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Title: The use of honeycomb in the design of innovative helmets
Author: Caserta, Gaetano
ISNI:       0000 0004 2729 1303
Awarding Body: Imperial College London
Current Institution: Imperial College London
Date of Award: 2012
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Motorbike riders are among the most vulnerable road users. The improvement of the protection offered by motorcycle helmets through use of non-conventional energy absorbing materials could significantly reduce the number of motorcyclists’ fatalities. This thesis investigates the coupling of hexagonal aluminium honeycomb with polymeric foams for the design of innovative and safer motorbike helmets. The compressive behaviour and energy absorption properties of two layered foam-honeycomb composites are assessed experimentally. The experiments include quasi-static and impact compressive tests. Experimental outcomes show an increase of the energy absorbed by the two-layered materials with respect to the one provided by foams currently used for the manufacturing of helmets, tested under the same conditions. A finite element model representing the two-layered materials is also proposed. The model is validated against the experimental results. An accurate reproduction of the experiments is attained. A commercially available helmet is then modified to accommodate aluminium honeycombs in the energy absorbing liner, and standard tests are performed. The investigation includes also the testing of unmodified helmets, presenting same geometry and material properties of the prototypes. The experiments consist of impacts against a flat and kerbstone surfaces, as prescribed by standards. The dynamical responses of the prototypes and their commercial counterparts are compared. It is found that for impacts against the kerbstone anvil, the prototypes offer a noticeable reduction of the accelerations transmitted to the head, compared to the commercial helmets. For impacts against the flat surface, commercial helmets generally provide better protection to the head, which highlights a non optimum design of the prototype helmet and the limitations of using aluminium honeycombs as reinforcement materials. Experimental findings are later used to validate a finite element model of the prototype, where the two-layered model presented in this thesis is implemented. Numerical results are in good agreement with experimental findings.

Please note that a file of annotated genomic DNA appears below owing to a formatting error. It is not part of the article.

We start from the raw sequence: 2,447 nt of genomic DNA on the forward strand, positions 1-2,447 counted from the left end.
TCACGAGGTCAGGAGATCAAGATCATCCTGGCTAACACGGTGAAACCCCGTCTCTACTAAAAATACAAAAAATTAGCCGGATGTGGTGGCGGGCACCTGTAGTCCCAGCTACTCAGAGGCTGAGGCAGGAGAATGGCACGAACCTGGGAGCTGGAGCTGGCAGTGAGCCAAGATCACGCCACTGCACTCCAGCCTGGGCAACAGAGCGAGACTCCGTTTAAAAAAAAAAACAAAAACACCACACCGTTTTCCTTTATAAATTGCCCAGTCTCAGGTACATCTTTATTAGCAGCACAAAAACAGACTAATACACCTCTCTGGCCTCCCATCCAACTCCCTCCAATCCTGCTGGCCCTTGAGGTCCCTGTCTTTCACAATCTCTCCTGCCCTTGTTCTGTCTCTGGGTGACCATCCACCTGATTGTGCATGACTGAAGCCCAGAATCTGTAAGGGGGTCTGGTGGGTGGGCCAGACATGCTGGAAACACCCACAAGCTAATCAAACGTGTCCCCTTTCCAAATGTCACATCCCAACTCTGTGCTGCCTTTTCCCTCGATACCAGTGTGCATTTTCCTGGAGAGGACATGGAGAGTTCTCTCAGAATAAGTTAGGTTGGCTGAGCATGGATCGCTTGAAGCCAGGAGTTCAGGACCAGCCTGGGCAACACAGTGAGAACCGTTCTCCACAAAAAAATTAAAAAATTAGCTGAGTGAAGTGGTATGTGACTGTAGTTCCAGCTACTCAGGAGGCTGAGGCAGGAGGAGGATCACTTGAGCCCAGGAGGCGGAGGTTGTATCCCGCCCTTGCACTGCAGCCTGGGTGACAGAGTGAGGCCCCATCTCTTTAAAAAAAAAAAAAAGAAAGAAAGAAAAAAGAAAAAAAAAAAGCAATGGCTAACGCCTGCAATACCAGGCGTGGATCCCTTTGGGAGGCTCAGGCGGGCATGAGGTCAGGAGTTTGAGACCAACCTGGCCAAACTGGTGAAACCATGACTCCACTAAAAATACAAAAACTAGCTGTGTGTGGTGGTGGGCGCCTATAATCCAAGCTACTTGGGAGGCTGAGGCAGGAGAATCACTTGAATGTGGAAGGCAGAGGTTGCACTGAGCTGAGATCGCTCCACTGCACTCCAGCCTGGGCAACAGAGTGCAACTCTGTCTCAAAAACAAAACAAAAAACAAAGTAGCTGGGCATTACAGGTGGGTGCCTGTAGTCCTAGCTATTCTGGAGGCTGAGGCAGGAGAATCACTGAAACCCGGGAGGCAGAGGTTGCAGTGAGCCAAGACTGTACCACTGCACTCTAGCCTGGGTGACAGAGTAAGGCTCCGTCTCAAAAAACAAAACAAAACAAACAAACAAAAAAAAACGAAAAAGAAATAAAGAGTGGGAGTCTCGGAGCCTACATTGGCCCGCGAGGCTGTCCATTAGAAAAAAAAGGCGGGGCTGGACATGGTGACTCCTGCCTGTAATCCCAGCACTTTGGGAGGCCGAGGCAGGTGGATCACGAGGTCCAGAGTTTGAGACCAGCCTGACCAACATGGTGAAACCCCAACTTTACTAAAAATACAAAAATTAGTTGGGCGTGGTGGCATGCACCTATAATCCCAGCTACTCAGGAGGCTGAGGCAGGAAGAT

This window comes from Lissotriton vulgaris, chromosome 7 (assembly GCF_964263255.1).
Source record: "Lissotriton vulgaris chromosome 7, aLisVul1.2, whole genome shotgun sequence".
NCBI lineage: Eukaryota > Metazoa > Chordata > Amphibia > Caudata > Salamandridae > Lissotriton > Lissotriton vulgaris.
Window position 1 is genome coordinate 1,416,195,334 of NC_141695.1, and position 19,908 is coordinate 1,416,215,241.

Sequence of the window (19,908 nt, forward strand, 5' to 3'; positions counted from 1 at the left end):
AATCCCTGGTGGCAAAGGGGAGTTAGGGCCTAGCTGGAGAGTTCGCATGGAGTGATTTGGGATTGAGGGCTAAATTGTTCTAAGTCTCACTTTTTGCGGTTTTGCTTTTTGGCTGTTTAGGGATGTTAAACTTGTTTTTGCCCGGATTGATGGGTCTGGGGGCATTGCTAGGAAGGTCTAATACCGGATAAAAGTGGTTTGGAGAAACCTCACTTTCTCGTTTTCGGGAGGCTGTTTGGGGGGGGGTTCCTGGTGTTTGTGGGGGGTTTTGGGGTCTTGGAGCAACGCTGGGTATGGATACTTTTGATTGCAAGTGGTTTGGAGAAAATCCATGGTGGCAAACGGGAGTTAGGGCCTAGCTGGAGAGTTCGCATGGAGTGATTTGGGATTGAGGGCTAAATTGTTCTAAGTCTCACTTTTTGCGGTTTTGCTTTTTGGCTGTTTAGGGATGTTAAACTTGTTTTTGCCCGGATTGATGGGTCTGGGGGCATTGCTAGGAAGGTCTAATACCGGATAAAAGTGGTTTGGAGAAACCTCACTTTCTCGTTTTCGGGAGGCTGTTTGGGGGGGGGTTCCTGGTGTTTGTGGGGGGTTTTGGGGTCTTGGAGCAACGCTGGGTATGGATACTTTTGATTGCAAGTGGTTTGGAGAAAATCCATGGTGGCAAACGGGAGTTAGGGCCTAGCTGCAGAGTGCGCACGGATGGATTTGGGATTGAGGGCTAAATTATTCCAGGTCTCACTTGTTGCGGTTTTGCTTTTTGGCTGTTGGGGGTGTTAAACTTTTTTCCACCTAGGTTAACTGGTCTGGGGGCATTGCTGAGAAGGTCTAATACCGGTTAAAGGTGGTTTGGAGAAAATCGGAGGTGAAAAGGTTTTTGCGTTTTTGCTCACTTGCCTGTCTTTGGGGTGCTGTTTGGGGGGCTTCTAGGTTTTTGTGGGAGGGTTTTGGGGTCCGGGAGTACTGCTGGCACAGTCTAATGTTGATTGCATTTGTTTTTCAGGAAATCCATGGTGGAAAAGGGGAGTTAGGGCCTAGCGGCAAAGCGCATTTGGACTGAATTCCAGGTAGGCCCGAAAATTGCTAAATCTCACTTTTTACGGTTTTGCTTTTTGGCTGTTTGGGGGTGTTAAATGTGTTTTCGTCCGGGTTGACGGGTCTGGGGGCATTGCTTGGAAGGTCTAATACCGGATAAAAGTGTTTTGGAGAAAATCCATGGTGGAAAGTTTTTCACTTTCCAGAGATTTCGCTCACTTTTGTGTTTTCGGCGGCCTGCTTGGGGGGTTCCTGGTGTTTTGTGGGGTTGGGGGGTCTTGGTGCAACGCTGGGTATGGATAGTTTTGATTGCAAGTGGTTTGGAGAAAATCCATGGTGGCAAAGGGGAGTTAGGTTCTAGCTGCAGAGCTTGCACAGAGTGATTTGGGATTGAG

Supervisor: Iannucci, Lorenzo ; Galvanetto, Ugo Sponsor: European Commission
Qualification Name: Thesis (Ph.D.) Qualification Level: Doctoral